Tuesday, 26 October 2010

Richard Feynman, the celebration of doubt, and some horribly clunky and tenuous parallels with consumer research

Richard Feynman is the scientists' scientist. He was one of the greatest physicists of all time (seventh in Physics World's 1999 poll, behind Einstein, Newton, Maxwell, Bohr, Heisenberg and Galileo) - brilliantly explaining the relationship between photons and electrons in a fundamental area of particle physics called quantum electrodynamics which he basically invented. His squiggly pictures, now known as Feynman diagrams, can help explain complicated particle interactions in a non-mathematical way to the extent that someone with only a basic knowledge of physics could understand them.

The Feynman diagrams were a classic example of what made him not just a boffin, but a great scientist and educator. Feynman's approaches and attitudes were second to none. One of the best £90s I ever spent was, as a student, when I splashed out for the Feynman Lectures on Physics. If any physics undergraduate (or even A-level student) happens to read this, do yourself a favour: the three volumes are utterly inspiring, although beware - his methods are frequently unorthodox and can sometimes become ferociously difficult. I had a love-hate relationship with physics, but keep coming back to the Lectures time and time again.

Feynman has always been a bit of a hero of mine, and so when the latest batch of books I ordered online plopped on the mat, rather than consigning The meaning of it all to the end of the rapidly expanding backlog, I gobbled it up over a couple of days on my commutes. It is a collection of three lectures he gave in 1963 on the relationship between science, religion and uncertainty. It's a slim volume, but essential reading whether you've made up your mind on metaphysical and ethical questions, or whether you have an open mind. In an era dominated by shouty shock-jocks like Richard Dawkins, Feynman's quiet reflections really do stand out. Furthermore, I'm convinced that his opinions will be relevant to commercial research of all sorts as well as pure scientific work.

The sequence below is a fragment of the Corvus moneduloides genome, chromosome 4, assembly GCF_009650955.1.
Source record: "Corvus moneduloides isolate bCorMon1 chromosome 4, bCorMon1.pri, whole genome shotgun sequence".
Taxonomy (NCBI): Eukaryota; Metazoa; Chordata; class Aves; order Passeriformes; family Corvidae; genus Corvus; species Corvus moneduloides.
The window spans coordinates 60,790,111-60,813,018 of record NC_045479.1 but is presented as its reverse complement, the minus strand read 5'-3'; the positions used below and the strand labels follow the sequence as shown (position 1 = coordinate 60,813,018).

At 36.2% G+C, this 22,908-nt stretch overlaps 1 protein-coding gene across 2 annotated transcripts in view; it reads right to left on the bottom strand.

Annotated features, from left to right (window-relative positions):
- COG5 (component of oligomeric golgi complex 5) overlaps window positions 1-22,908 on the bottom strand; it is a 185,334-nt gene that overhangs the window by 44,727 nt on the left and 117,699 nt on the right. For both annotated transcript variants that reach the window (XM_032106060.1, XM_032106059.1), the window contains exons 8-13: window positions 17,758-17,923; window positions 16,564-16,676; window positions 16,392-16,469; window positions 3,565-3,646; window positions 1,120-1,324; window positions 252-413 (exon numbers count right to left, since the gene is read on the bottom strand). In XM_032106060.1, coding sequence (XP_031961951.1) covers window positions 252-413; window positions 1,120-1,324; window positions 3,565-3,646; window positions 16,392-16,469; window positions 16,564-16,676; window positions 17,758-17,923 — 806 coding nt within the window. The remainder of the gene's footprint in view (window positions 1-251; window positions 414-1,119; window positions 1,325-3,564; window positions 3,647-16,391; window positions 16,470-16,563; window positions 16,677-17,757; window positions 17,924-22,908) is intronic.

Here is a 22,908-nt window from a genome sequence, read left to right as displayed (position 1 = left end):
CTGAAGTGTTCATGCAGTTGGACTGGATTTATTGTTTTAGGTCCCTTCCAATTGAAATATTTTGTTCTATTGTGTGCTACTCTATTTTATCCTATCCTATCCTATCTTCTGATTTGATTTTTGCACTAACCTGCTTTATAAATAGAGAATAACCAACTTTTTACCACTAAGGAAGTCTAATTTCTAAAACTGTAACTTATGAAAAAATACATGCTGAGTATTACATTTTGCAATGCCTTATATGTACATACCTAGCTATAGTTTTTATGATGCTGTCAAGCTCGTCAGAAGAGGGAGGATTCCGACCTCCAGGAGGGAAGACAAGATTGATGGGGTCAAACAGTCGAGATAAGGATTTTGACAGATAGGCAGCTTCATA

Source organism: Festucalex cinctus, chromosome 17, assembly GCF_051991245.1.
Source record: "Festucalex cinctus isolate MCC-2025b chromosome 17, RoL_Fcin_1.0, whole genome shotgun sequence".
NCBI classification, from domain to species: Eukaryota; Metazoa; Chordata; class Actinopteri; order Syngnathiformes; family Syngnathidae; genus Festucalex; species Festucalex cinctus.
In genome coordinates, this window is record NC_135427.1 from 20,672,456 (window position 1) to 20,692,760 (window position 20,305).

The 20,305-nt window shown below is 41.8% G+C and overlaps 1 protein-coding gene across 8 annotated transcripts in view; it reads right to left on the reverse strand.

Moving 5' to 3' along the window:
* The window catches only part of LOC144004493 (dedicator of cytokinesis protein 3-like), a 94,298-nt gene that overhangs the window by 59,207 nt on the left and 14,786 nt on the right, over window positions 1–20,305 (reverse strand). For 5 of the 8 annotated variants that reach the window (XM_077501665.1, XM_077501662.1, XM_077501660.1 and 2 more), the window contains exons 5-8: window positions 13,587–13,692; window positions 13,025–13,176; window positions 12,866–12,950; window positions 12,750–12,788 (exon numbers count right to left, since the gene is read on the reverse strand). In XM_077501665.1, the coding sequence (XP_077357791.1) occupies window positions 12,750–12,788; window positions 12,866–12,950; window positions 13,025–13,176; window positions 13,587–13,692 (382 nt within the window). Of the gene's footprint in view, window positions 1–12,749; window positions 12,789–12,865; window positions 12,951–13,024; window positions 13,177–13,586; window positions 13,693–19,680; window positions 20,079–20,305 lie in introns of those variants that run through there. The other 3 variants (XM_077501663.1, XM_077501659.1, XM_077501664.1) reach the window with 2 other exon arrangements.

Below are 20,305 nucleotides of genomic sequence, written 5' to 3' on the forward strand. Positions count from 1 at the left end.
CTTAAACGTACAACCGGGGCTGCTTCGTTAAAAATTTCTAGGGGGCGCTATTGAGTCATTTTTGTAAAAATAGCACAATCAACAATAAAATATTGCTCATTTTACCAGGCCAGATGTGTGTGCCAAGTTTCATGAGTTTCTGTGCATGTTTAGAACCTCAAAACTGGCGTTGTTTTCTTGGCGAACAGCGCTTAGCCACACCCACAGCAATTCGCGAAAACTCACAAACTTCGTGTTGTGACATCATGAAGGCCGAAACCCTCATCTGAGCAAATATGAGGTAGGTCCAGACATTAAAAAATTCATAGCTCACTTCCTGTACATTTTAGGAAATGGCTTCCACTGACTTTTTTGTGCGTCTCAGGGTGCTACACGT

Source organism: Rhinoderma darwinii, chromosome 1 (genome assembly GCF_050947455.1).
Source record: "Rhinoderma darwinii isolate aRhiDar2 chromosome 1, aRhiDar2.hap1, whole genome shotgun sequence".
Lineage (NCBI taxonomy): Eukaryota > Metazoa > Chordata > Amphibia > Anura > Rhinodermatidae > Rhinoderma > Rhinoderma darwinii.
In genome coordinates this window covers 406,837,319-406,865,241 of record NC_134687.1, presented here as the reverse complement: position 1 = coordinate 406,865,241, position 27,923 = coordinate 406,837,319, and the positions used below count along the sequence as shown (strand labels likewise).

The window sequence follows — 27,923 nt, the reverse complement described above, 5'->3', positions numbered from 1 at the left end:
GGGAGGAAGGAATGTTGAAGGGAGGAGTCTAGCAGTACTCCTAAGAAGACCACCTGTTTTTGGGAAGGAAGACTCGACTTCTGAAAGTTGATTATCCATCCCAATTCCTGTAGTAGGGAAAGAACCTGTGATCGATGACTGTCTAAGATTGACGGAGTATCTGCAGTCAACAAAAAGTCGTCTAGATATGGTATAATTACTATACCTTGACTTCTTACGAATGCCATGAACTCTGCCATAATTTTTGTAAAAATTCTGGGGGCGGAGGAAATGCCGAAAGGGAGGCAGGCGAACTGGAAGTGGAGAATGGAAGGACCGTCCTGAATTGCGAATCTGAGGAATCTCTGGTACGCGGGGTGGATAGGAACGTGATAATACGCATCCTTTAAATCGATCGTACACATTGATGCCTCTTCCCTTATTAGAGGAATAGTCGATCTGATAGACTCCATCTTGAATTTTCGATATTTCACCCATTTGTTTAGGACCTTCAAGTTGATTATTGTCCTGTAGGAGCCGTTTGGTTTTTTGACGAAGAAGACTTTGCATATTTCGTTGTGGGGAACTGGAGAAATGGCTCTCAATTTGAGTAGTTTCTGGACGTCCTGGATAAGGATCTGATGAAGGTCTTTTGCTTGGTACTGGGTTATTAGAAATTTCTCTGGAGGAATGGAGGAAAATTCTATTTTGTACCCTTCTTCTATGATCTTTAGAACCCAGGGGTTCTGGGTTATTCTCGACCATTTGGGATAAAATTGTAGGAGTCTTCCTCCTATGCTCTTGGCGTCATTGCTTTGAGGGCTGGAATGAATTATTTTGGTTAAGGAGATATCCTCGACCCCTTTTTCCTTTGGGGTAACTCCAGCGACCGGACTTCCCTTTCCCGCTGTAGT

The general thrust of Feynman's argument is a celebration of uncertainty. The claim that ignorance and uncertainty are not something to be ashamed of, but quite the opposite - an exciting problem fresh to be solved - is quite refreshing. He comes across as a pure scientist: tackling problems for the problems' sake, yet appreciative of the practical implications of scientific research. One aspect that it's enlightening to hear from the mouth of the great man is just how "unscientific" the scientific process can be: rather than "Eureka" moments, scientific research is an iterative process, slowly proving the old rules wrong; Sherlock Holmes knew what he was talking about when he said "Eliminate all other factors, and the one which remains must be the truth." Slowly building on established knowledge, confirming and disproving different strands by experiment (trial and error, if you like), is the way knowledge is furthered.

While Feynman, of course, is concerned primarily with things that can be measured and evaluated quantitatively (or even qualitatively), he makes the point that it's not only measurable aspects which are important:
But if a thing is not scientific, if it cannot be subjected to the test of observation, this does not mean that it is dead, or wrong, or stupid. We are not trying to argue that science is somehow good and that other things are somehow not good. Scientists take all those things that can be analysed by observation, and thus the things called science are found out. But there are some things left out, for which the method does not work. This does not mean that those things are unimportant. They are, in fact, in many ways the most important. In any decision for action, when you have to make up your mind what to do, there is always a "should" involved, and this cannot be worked out from "if I do this, what will happen?" alone. You say "Sure, you see what will happen, and then you decide whether you want it to happen or not." But that is the step the scientist cannot take. You can figure out what is going to happen, but then you have to decide whether you like it that way or not.